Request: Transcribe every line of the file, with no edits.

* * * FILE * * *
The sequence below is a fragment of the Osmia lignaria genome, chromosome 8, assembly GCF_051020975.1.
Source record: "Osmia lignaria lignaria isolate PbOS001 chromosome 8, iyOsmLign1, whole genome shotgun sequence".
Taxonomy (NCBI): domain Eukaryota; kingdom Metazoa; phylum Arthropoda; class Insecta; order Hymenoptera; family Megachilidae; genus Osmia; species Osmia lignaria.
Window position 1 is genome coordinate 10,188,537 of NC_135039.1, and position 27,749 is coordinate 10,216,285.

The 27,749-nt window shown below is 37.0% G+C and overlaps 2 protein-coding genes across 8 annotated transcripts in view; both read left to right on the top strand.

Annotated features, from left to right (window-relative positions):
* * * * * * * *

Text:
The sequence below is a fragment of the Osmia lignaria genome, chromosome 8, assembly GCF_051020975.1.
Source record: "Osmia lignaria lignaria isolate PbOS001 chromosome 8, iyOsmLign1, whole genome shotgun sequence".
Taxonomy (NCBI): domain Eukaryota; kingdom Metazoa; phylum Arthropoda; class Insecta; order Hymenoptera; family Megachilidae; genus Osmia; species Osmia lignaria.
Window position 1 is genome coordinate 10,188,537 of NC_135039.1, and position 27,749 is coordinate 10,216,285.

The 27,749-nt window shown below is 37.0% G+C and overlaps 2 protein-coding genes across 8 annotated transcripts in view; both read left to right on the top strand.

Annotated features, from left to right (window-relative positions):